Twelve women with advanced breast carcinoma were given aminoglutethimide (up to 2 gm q.d. p.o.), in addition to dexamethasone (1.0–3.0 mg daily) and Florinef (0.1 mg b.i.w.) in order to produce a medical adrenalectomy. Adequacy of adrenal blockade was assessed by measuring A.M. plasma and 24‐hour urinary free cortisol by specific competitive protein binding techniques. Seven of 9 patients who had received an adequate trial had constant suppression of adrenal cortical function for at least a period of 8 weeks. Escape from blockade, when observed, was attributed to the rapid metabolism of dexamethasone induced by aminoglutethimide, demonstrated by determining the half‐life of 3H‐dexamethasone before and during treatment. Three patients with soft tissue involvement demonstrated a 1‐A response (12+, 5+ 6 months). Three patients with bone involvement showed a 0‐A response (7, 5, and 4 months). Lethargy and allergy to aminoglutethimide prevented an adequate trial in two patients. A third patient who was adequately suppressed for 7 weeks died before the 8‐week trial period. Minor side effects attributable to aminoglutethimide (nystagmus, ataxia, lethargy, skin rash) were seen frequently but abated with reduction in dosage. No Cushingoid side effects related to dexamethasone administration were noted.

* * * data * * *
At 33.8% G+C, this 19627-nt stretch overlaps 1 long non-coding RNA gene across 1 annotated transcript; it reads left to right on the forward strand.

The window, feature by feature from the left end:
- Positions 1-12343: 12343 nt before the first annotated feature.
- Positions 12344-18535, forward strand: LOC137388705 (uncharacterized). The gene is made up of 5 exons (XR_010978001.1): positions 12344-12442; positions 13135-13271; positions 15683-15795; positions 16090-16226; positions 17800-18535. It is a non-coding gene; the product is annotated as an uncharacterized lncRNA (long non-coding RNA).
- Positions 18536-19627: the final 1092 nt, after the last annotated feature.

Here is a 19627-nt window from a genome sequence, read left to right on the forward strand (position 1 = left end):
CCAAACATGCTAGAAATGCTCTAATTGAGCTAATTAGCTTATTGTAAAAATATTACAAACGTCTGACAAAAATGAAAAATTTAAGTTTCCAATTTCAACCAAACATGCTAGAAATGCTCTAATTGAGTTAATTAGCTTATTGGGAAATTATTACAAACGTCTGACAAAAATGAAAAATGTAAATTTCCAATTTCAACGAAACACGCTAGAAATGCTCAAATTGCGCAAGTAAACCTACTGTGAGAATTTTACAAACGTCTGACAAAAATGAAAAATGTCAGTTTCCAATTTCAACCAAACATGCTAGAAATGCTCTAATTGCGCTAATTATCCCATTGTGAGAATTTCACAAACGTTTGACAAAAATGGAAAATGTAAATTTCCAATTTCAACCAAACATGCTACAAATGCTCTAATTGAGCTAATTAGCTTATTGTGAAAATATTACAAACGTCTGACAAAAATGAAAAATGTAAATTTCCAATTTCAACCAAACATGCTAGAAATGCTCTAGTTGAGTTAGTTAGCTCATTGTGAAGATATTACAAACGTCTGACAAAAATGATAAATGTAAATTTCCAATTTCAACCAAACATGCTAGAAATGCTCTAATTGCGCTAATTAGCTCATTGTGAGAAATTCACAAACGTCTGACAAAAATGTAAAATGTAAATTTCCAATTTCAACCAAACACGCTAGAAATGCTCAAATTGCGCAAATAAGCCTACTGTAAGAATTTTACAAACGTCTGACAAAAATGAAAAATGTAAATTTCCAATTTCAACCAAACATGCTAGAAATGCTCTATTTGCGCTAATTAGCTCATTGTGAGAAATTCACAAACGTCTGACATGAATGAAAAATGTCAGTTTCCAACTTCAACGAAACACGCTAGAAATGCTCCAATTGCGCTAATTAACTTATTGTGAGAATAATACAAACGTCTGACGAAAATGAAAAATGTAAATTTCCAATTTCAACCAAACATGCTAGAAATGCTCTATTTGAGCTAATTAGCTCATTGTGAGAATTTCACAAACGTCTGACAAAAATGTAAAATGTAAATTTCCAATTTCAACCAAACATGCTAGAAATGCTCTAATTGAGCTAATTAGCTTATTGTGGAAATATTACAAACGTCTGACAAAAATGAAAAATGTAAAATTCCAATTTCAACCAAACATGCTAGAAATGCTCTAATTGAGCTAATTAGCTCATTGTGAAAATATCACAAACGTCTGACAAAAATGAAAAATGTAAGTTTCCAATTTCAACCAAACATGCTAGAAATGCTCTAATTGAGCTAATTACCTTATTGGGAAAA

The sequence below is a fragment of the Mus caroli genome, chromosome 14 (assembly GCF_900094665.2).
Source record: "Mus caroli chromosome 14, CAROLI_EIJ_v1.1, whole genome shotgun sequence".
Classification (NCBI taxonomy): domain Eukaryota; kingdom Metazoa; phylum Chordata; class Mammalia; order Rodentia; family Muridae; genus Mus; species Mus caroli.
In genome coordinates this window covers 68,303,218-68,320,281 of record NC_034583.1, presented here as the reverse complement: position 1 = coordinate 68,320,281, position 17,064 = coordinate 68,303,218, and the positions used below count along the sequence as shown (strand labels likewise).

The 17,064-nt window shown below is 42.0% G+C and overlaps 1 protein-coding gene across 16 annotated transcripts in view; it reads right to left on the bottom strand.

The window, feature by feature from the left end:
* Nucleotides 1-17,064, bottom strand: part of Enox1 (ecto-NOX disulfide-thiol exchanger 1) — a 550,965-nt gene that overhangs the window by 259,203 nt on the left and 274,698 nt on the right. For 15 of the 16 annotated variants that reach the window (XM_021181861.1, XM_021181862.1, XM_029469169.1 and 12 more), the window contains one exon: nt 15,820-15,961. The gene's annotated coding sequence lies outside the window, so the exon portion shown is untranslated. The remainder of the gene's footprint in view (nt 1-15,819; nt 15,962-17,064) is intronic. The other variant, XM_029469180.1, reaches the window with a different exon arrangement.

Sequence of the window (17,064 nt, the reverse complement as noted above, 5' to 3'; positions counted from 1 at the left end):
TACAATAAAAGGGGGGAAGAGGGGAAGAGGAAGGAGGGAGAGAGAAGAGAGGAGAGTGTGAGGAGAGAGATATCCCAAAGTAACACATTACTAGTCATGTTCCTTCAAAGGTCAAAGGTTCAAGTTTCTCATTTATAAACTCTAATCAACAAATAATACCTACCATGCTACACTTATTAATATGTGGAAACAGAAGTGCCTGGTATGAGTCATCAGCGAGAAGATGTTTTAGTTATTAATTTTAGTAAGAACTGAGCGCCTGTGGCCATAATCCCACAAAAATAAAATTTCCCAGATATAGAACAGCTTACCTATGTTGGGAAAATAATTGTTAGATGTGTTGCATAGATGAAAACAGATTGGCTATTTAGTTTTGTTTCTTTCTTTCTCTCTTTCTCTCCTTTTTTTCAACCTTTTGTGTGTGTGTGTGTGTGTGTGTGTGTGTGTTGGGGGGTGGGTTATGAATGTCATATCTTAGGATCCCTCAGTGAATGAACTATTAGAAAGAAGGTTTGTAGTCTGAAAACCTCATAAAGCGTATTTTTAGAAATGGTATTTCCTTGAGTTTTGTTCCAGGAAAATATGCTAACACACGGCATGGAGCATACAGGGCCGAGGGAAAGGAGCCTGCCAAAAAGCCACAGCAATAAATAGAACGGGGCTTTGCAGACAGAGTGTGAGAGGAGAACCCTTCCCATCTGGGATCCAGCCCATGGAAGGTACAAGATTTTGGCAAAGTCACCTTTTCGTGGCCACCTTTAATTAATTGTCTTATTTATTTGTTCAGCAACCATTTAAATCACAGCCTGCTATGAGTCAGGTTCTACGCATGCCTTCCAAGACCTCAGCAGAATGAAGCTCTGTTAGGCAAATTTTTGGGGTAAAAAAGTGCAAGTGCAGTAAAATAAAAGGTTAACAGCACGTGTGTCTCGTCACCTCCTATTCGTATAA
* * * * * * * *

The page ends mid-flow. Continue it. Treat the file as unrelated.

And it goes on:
|Original language||English (US)|
|Number of pages||10|
|State||Published - Feb 1974|
All Science Journal Classification (ASJC) codes
- Cancer Research